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Walking the 12-Step Path with the Buddha: The First Steps

Excerpt from 12 Steps on the Buddha’s Path by Laura S.

I was so impatient to “get it” that “One Day at a Time” to me meant surmounting twelve steps in twelve days. I slowly and thoughtfully read through the Twelve Steps and was confident that I had mastered them after that one, careful reading. Just to make certain, I bought the AA book "Twelve Steps and Twelve Traditions" and read it. Then I wasn’t too sure. Soon I discovered that almost all the step meetings in New York City start with Step One the first week of a new year so that most of the meetings are on the same step the same week. So it is possible for the truly possessed to go to a meeting on the same step every night of the week. I did. But the closer I came to the end of each week, the less convinced I was that I’d really gotten that week’s step. In fact, nearly every day since I first thought this, I’ve had an a-ha! experience about what physical, mental, and emotional recovery is about, and I’ve come to the conclusion that I don’t have the wisdom or imagination to ever completely “get it.” For that, I am grateful. I never get bored.

The Twelve Steps have given me a roadmap for living through the transformations of recovery. Whenever I have had a problem, I’ve known that the answer lay in one of the steps. Unfortunately, in early sobriety, more often than not I picked the wrong step to try to solve my problem of the moment — I frequently tried to make amends, for example, when I should have been “turning it over.” And in each step, I slammed into at least one word that stopped me cold or that I somehow didn’t see at all. I nevertheless embraced the steps “as if” I trusted every word, and I began to heal. Anyway.

Initially, what cracked my resistance to the steps was the fact that they were written in the past tense. They were not commandments — not even that evasive Higher Power was telling me what to do — but rather were descriptions of how the first hundred members of AA got and stayed sober. To describe the fullness of my spiritual journey in Alcoholics Anonymous and Buddhism, I must begin by sharing briefly my experiences in working with the steps, for today they are inseparable for me from the Dharma, the Buddha’s teachings.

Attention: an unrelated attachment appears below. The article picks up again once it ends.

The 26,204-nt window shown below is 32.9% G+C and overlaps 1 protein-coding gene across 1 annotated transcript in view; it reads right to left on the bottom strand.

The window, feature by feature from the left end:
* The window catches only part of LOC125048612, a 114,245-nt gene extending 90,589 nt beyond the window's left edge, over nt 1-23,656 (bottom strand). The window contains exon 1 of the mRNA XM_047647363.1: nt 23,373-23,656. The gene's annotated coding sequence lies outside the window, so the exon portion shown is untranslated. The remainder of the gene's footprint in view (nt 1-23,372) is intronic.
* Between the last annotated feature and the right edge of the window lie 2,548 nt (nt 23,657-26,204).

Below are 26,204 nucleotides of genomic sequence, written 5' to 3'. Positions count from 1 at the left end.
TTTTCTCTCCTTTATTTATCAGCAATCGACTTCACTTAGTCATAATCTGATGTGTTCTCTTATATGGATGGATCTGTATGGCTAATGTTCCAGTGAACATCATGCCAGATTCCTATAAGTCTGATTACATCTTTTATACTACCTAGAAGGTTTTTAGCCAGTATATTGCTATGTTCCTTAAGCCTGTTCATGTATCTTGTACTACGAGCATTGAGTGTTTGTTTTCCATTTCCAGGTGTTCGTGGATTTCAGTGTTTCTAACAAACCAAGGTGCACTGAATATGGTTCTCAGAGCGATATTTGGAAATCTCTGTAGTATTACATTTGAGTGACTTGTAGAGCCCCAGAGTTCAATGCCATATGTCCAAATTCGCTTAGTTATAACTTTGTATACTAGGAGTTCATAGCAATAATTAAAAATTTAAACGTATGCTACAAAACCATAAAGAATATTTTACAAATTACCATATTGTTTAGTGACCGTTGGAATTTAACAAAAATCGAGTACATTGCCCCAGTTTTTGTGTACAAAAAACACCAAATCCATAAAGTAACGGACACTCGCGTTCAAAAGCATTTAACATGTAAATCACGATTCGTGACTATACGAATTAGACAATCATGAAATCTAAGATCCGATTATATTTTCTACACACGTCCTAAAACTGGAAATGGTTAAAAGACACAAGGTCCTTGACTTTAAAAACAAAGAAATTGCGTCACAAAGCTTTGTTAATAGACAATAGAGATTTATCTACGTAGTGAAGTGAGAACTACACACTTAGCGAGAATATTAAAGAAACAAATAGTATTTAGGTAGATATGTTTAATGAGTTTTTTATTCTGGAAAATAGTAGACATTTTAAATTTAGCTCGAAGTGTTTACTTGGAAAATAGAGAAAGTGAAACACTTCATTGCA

Step One: We admitted we were powerless over alcohol—that our lives had become unmanageable.

In the first step, I encountered not one but three words that tripped me up: we, powerless, and unmanageable. I had never been a “we.” I had always been an "I." I didn’t even like wes; they were weak. I was captain of my ship and had always believed that I would go down with it if it sank because no one, ever, would really help me. My sponsor kept throwing one of those detestable slogans at me: Identify — Don’t Compare (with other alcoholics). I had to overcome my terminal uniqueness to even begin to see the way alcoholism had affected my life.

The more meetings I went to, the more I heard my own story from the lips of others who were painfully honest about themselves. I began to see that I truly was the same as these people when it came to my relationship with alcohol. Decades earlier the American Medical Association had labeled alcoholism a disease, and the so-called medical model was very helpful to my acceptance that I was not weak or immoral any more than someone who has a heart attack is. I pacified myself with physical analogies: if human beings weren’t the same physically, there could never be any such thing as a heart Pacemaker or even an aspirin that would be helpful to everyone with a weak heart or headache — it only makes sense that if alcoholism is a disease I’d have the same symptoms and experience the same progression as others with the same disease. I got a handle on we, if only in relationship to alcoholism.

During my childhood in Texas, I was taught that I was not powerless over anything. If I had enough grit and worked hard enough, I could have power over anything. I grew up into an incomparable Control Queen. I had a hard time seeing my powerlessness over alcohol because of my ability to control — up to a point — my drinking. I drank with people who drank like me, or worse than I did, and I had a serious case of Yet — focusing on all the bad things that had never happened to me . . . yet.

Step Two: Came to believe that a power greater than ourselves could restore us to sanity.

This was the first step where I had to deal with “a Power greater than ourselves.” Though unwritten, God was the word I had to accommodate. At first I went with a fairly common sequence of reading and understanding the step: Came . . . , then Came to . . . , then Came to believe . . . . I had indeed come. I was coming to, and I was coming to believe, in the sense of “coming in order to believe.” What I was believing is that if all the people I heard sharing their lives at meetings could make it, perhaps I could too. I was beginning to have the tiniest flickers of spiritual fire: I was beginning to feel hope.



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